NIANTIC, Connecticut -- The Connecticut Army National Guard held its annual State Best Warrior Competition at Camp Niantic, March 23 through March 26. More than 30 of Connecticut’s competitive Soldiers participated in the strenuous events to compete for the titles of Non-Commissioned Officer and Soldier of the Year.
The competition utilizes Connecticut’s military training sites to place the Soldiers through various events testing their Army skills and mental and physical readiness. During the 72-hour event, competitors were challenged with an Army Physical Fitness Test, a “stress shoot,” various warrior tasks, a written examination, a 12- mile ruck march, day and night land navigation, a personal appearance board, and one mystery task that was not disclosed to competitors in advance.
“Generating readiness is our number one priority,” said Command Sgt. Maj. John S. Carragher, Connecticut State Command Sergeant Major. “We send more confident and more proficient Soldiers back to their units that accomplished some stuff that they may have never had the opportunity to before.”
The competition not only provides training and readiness to the competitors, but also provides other Soldiers with the same opportunities. The competitors have fellow Soldiers from their respective units serve as mentors for the competition, which builds unity, camaraderie, and leadership skills.
“The mentors are critically important; most of the mentors were previous competitors, so they come back and help the next generation of Soldiers and NCOs in order to excel,” Carragher said. “That's really part of what [this competition] is all about because one of our jobs is to get our replacements ready to take over.”
Carragher also spoke of the continued training that the staff running this competition receives.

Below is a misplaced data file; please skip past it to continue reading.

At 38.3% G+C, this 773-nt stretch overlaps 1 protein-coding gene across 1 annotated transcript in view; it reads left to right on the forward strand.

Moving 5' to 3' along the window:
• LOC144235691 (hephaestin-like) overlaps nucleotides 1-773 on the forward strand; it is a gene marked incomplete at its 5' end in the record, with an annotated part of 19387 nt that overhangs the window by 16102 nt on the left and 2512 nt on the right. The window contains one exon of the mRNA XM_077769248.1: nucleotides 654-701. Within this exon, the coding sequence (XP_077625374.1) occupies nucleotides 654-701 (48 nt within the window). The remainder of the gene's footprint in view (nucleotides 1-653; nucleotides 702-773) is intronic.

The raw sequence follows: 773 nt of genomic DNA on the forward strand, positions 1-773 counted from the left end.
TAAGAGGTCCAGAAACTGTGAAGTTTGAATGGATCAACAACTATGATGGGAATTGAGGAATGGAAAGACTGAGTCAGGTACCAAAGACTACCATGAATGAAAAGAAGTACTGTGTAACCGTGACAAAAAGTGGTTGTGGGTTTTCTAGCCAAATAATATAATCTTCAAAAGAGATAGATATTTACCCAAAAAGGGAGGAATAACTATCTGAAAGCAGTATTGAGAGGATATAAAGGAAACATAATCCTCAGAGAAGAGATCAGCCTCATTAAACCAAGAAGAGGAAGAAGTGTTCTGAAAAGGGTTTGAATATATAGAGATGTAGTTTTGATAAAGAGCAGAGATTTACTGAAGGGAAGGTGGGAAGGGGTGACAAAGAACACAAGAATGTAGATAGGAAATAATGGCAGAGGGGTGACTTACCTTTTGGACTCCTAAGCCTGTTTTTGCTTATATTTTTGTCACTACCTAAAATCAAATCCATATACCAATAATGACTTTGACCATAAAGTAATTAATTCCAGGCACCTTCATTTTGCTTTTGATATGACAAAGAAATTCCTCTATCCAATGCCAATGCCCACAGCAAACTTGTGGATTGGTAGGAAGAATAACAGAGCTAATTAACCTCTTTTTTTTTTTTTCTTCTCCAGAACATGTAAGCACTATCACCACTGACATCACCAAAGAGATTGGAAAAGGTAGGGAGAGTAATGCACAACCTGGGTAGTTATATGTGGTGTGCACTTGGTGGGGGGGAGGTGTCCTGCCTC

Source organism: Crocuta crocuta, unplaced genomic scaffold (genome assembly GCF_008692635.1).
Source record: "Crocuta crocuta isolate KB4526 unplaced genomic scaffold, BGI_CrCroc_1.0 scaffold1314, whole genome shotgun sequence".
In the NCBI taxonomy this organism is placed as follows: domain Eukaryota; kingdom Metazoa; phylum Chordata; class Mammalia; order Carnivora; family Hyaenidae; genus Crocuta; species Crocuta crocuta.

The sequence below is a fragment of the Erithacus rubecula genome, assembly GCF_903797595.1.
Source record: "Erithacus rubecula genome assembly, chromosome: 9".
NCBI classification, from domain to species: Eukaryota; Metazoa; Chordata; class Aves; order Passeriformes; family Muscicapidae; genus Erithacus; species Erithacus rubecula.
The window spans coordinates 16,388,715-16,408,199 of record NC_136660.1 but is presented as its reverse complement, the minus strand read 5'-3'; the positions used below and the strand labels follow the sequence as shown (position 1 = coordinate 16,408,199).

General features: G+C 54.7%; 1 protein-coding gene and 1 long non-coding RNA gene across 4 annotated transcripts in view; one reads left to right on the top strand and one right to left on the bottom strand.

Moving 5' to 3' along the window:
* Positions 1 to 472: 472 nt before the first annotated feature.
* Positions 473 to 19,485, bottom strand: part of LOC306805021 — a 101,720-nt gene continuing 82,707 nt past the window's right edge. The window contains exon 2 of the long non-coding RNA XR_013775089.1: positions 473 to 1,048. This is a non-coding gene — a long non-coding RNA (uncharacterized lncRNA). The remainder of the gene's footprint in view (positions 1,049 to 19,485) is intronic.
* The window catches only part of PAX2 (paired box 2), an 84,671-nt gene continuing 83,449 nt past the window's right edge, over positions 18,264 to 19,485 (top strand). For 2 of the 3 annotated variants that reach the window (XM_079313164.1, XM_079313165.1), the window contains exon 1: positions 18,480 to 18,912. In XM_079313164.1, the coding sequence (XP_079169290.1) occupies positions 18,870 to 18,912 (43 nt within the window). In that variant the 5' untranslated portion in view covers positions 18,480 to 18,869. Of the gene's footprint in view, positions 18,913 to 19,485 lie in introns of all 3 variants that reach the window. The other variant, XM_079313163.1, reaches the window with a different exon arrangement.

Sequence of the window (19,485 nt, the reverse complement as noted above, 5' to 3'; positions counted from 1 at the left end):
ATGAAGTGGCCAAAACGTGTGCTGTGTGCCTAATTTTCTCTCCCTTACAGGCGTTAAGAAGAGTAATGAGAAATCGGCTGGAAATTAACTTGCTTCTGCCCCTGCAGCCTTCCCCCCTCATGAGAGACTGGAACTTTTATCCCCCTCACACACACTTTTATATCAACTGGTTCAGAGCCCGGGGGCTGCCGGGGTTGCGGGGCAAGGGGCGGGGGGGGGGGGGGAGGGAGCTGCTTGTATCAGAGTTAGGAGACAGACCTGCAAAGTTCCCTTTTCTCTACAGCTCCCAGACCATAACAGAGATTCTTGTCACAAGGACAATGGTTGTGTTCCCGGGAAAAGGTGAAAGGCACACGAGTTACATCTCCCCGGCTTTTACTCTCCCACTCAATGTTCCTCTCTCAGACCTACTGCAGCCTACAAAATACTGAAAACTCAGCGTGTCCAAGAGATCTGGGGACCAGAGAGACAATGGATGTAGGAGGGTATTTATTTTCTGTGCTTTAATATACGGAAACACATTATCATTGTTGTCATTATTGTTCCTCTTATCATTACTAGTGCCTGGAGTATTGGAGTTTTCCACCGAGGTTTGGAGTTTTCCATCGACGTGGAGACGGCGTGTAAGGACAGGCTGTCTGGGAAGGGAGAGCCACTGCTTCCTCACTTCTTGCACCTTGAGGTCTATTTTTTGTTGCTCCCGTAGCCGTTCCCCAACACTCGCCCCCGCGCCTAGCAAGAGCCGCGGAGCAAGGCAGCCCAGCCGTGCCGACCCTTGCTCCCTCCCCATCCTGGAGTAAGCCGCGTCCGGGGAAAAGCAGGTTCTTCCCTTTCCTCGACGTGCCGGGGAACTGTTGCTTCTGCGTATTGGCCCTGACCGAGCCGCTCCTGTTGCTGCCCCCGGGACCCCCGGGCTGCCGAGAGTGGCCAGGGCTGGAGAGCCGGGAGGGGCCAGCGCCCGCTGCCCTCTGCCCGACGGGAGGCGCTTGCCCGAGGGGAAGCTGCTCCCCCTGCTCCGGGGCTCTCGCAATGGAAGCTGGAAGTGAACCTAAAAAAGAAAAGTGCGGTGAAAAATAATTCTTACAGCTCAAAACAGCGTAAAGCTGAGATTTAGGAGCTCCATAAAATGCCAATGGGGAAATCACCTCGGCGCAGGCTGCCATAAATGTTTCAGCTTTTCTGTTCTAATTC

“So much work goes into this competition from a staff and unit perspective as well,”
Carragher said. “With staffing and operations there is an intrinsic training value there, for example the engineer battalion has to plan and execute [operating the firing range] to get that event done, and all of our different staff sections at each level of command do their [mission planning] in order to make the event successful.”
This event helps to prepare Soldiers to be ready to fulfill their purpose.
“[The National Guard] are huge piece of the Army and Airforce needs to protect the homeland and build partnerships, so when the governor calls we are more prepared to do what we need to do to protect our citizens,” Carragher said.
Leaders teach and lead warrior tasks and preform simulated situations for Soldiers. Non-competing Soldiers supporting the event learn about the skills being tested and what to look for in given scenarios.
“We are always training the staff, building capacity to create more leaders, everyone is important in this operation whether you are the cook or transporting the Soldiers,” said Master Sgt. George Mandell, State Training Non-Commissioned Officer and the Tactical Operations Non-Commissioned Officer in Charge of the competition.
“The competition provides functional job training, because everyone is working in their support roles, staffing are managing paper flow, strength reporting, risk mitigation, and if we drop the ball, how we recover and move forward,” said Mandell.
When event scores were tallied, Staff Sgt. Jason Halbach, 192nd Military Police Battalion, and Spc. Bryan Silk, 1st Battalion, 102nd Infantry Regiment, were chosen to represent the state at the next level of competition. For 2017, the Regional Best Warrior competition will be hosted at Fort Dix, New Jersey, where the competitors will receive more skills to take back to their Connecticut home units.
“This competition creates leaders. The biggest thing it does is gets people out of their comfort zone; the people that are willing to put in the work are going to be the leaders of tomorrow,” Mandell said.
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2017 Best Warrior Album on CTNG Flickr,
130th PAD Facebook,